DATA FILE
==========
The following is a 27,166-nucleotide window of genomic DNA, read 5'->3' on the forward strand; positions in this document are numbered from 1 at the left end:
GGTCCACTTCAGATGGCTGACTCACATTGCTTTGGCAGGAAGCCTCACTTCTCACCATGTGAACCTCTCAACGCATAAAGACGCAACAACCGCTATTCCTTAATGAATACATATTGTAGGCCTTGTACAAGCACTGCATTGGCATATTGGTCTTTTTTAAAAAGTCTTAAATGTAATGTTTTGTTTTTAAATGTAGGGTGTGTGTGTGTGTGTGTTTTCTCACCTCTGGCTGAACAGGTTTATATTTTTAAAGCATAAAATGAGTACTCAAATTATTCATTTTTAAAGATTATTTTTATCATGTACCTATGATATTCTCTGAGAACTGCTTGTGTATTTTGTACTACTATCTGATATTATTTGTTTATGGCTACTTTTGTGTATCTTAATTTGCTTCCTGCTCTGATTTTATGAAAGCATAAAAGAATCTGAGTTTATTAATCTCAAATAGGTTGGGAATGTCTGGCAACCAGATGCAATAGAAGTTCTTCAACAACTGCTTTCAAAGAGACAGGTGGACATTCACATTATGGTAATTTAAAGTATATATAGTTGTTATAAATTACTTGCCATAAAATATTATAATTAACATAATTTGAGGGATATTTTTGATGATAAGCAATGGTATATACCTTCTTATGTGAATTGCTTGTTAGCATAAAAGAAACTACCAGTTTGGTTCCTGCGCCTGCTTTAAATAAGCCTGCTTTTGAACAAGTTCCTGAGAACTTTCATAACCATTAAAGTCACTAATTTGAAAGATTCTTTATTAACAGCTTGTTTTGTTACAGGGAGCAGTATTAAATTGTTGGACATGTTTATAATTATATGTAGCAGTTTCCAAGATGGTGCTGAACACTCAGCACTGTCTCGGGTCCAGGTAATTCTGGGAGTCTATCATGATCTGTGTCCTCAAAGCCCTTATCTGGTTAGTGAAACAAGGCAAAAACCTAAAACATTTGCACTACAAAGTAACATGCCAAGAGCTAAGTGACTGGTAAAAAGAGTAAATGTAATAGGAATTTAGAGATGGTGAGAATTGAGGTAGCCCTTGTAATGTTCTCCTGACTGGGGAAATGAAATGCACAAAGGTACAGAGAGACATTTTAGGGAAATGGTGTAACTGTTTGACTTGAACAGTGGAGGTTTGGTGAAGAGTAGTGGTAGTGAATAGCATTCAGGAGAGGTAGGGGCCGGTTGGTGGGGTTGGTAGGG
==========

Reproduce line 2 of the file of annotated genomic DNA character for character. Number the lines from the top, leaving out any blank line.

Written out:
GGTCCACTTCAGATGGCTGACTCACATTGCTTTGGCAGGAAGCCTCACTTCTCACCATGTGAACCTCTCAACGCATAAAGACGCAACAACCGCTATTCCTTAATGAATACATATTGTAGGCCTTGTACAAGCACTGCATTGGCATATTGGTCTTTTTTAAAAAGTCTTAAATGTAATGTTTTGTTTTTAAATGTAGGGTGTGTGTGTGTGTGTGTTTTCTCACCTCTGGCTGAACAGGTTTATATTTTTAAAGCATAAAATGAGTACTCAAATTATTCATTTTTAAAGATTATTTTTATCATGTACCTATGATATTCTCTGAGAACTGCTTGTGTATTTTGTACTACTATCTGATATTATTTGTTTATGGCTACTTTTGTGTATCTTAATTTGCTTCCTGCTCTGATTTTATGAAAGCATAAAAGAATCTGAGTTTATTAATCTCAAATAGGTTGGGAATGTCTGGCAACCAGATGCAATAGAAGTTCTTCAACAACTGCTTTCAAAGAGACAGGTGGACATTCACATTATGGTAATTTAAAGTATATATAGTTGTTATAAATTACTTGCCATAAAATATTATAATTAACATAATTTGAGGGATATTTTTGATGATAAGCAATGGTATATACCTTCTTATGTGAATTGCTTGTTAGCATAAAAGAAACTACCAGTTTGGTTCCTGCGCCTGCTTTAAATAAGCCTGCTTTTGAACAAGTTCCTGAGAACTTTCATAACCATTAAAGTCACTAATTTGAAAGATTCTTTATTAACAGCTTGTTTTGTTACAGGGAGCAGTATTAAATTGTTGGACATGTTTATAATTATATGTAGCAGTTTCCAAGATGGTGCTGAACACTCAGCACTGTCTCGGGTCCAGGTAATTCTGGGAGTCTATCATGATCTGTGTCCTCAAAGCCCTTATCTGGTTAGTGAAACAAGGCAAAAACCTAAAACATTTGCACTACAAAGTAACATGCCAAGAGCTAAGTGACTGGTAAAAAGAGTAAATGTAATAGGAATTTAGAGATGGTGAGAATTGAGGTAGCCCTTGTAATGTTCTCCTGACTGGGGAAATGAAATGCACAAAGGTACAGAGAGACATTTTAGGGAAATGGTGTAACTGTTTGACTTGAACAGTGGAGGTTTGGTGAAGAGTAGTGGTAGTGAATAGCATTCAGGAGAGGTAGGGGCCGGTTGGTGGGGTTGGTAGGG